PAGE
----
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CP-190 Impact of the deployment of a clinical pharmacy team in endocrinology–nutrition unit
  1. C Breuker1,
  2. F Clement1,
  3. Y Audurier1,
  4. P Renaudin1,
  5. C Boegner2,
  6. A Jalabert1,
  7. M Villiet1,
  8. A Castet-Nicolas1,
  9. A Avignon2,
  10. A Sultan2
  1. 1Clinical Pharmacy Department, University Hospital, Montpellier, France
  2. 2Nutrition–Endocrinology Department, University Hospital, Montpellier, France

Abstract

Background Since 2003, the American Diabetes Association has included pharmacists in the list of diabetes care team members. Indeed, the intervention of clinical pharmacists (CP) has been associated with a decreased risk of medication error (ME) and therefore contributes to the safety of medication management during patients’ healthcare circuit.

Purpose The aim of this study was to evaluate the impact of CP activities dispensed by pharmacists in an endocrinology–nutrition unit.

Material and methods An observational, prospective, monocentric study was conducted between November 2013 and September 2016 in a nutrition–endocrinology unit (50 beds). 1 senior, 1 junior and 3 student pharmacists were involved in the deployment of clinical pharmacy activities (medication reconciliation at admission and discharge with delivery of drug management plans (DMP), interview of patient (measurement of medication adherence using the Morisky scale (MMAS-4), assessment of drug knowledge (indication, dosage and precautions for use) and risk of hypoglycaemia). All patients who provided verbal consent were entered into a registry with data collected from their hospitalisation, including anthropometric, clinical, therapeutic and biological information (No DC-2009–1052).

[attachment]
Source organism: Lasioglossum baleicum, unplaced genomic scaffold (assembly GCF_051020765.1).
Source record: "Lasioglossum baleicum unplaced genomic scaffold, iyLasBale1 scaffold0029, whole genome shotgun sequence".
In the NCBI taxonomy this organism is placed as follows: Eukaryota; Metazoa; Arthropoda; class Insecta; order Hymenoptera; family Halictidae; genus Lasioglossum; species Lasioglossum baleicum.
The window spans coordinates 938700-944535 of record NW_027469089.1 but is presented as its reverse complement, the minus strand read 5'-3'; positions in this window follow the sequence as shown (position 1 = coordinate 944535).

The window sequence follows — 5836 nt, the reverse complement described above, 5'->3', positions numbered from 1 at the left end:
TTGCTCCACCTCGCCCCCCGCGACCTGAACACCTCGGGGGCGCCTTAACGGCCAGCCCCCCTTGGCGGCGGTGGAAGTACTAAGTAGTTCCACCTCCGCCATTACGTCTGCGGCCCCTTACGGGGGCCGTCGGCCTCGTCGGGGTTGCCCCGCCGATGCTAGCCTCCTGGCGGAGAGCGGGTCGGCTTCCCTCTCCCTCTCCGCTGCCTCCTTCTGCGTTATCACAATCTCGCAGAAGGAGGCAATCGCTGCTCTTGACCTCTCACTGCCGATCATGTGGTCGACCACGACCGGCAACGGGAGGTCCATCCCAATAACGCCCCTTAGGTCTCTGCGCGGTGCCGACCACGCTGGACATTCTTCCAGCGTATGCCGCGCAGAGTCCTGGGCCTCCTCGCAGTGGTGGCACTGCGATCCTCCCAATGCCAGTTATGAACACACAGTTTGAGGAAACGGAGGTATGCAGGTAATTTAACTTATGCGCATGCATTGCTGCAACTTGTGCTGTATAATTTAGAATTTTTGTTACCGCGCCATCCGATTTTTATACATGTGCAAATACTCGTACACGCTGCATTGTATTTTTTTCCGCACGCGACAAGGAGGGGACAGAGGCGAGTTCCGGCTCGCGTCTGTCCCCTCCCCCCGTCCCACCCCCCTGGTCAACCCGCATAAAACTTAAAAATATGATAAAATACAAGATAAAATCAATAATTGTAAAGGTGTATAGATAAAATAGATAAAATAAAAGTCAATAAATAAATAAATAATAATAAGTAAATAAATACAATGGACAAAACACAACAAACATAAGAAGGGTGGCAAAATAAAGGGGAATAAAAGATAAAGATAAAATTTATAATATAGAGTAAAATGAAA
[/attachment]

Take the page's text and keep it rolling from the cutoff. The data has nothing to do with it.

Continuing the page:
Results 1655 and 1570 patients received medication reconciliation at admission and discharge, respectively. 596 ME in 407 patients were detected and corrected, most were drug omissions. 597 DMP were explained and delivered to patients. 255 patients received an interview with measurement of medication adherence and assessment of drug knowledge. 64 patients had a low level of adherence, the indication, dosage and precautions for use of medications were known, respectively, in 70%, 80% and 44% of cases. Of the 358 patients interviewed about the risk of hypoglycaemia, respectively, 83 (23%) and 127 (35%) patients reported having had at least one severe hypoglycaemia incident in the year and more than one hypoglycaemia incident by week.

Conclusion Deployment of a clinical pharmacy team in the nutrition–endocrinology unit was a complete success. The CP activities allowed safe drug management with the correction of a significant number of ME before they resulted in harm, and highlighted patients requiring therapeutic education. The next step will be to demonstrate that clinical activities dispensed by pharmacist can decrease rehospitalisation of patients with endocrine diseases.

No conflict of interest

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